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Here are six things you need to know about the $8,000 first-time home buyer tax credit. 

1.  $8,000 for new buyers: This credit is equivalent to 10 percent of the purchase price of the home–although it’s capped at $8,000 and applies only to first-time home buyers and principal residences. But unlike an earlier $7,500 home buyer tax credit, This one does not have to be repaid.

2.  First time buyers defined: For the purpose of this legislation, a “first-time home buyer” is someone who hasn’t owned a principal residence for three years before buying a house. (The date of purchase is considered the day that the title is transferred.) That means if you’ve owned a vacation home–but not a principal residence–within the past three years, you would still qualify for the credit.

3.  2009 buyers only: Only those who purchase a home on or after January 1 and before December 1, 2009 are eligible for the credit. Anyone who bought a home last year won’t be able to take advantage of it.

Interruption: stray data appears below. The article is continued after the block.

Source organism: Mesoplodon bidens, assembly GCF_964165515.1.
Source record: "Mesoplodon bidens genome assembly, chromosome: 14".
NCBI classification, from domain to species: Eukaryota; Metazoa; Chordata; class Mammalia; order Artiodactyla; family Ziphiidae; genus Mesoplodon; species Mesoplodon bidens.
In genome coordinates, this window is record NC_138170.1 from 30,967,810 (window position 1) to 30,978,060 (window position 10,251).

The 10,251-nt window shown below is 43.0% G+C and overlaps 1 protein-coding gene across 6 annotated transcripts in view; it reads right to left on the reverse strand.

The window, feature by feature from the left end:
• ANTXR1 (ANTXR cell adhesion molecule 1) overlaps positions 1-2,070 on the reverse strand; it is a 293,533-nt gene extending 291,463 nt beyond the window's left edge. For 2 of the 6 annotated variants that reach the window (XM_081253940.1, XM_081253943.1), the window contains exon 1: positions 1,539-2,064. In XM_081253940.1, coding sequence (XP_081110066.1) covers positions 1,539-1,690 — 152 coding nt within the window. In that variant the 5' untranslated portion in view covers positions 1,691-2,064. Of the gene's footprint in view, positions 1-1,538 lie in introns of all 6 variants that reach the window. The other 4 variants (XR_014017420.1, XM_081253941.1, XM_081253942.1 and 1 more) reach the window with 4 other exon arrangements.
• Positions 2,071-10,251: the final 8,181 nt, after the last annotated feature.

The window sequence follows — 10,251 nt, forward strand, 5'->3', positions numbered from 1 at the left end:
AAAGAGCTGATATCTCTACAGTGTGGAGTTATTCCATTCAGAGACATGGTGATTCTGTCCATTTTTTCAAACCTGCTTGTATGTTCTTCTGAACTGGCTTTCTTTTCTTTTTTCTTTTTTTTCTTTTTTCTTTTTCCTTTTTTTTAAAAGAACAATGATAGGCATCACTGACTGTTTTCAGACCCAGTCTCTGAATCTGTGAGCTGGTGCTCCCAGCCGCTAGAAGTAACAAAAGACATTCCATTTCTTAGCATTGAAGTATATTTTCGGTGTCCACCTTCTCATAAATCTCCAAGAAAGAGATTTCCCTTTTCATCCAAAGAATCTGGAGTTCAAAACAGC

4.  Income limits: The tax credit is subject to income limitations. Single buyers need a modified adjusted gross income of $75,000 or less to qualify for the full credit, that’s $150,000 for married couples. Those earning more than these thresholds may be eligible for reduced credits.

5.  Refundable: Because the tax credit is “refundable,” qualified buyers can take advantage of it even if they don’t have much tax liability. This tax credit will be refunded to a buyer, if his year end tax liability is less than the credit.

6.  Recapture: Buyers have to own the home for at least three years in order to capitalize on the credit. If they sell the home before then, they will have to return the credit to the government. (Exceptions will be made in certain cases, such as death or divorce.)

Click Here to Watch an Informational Video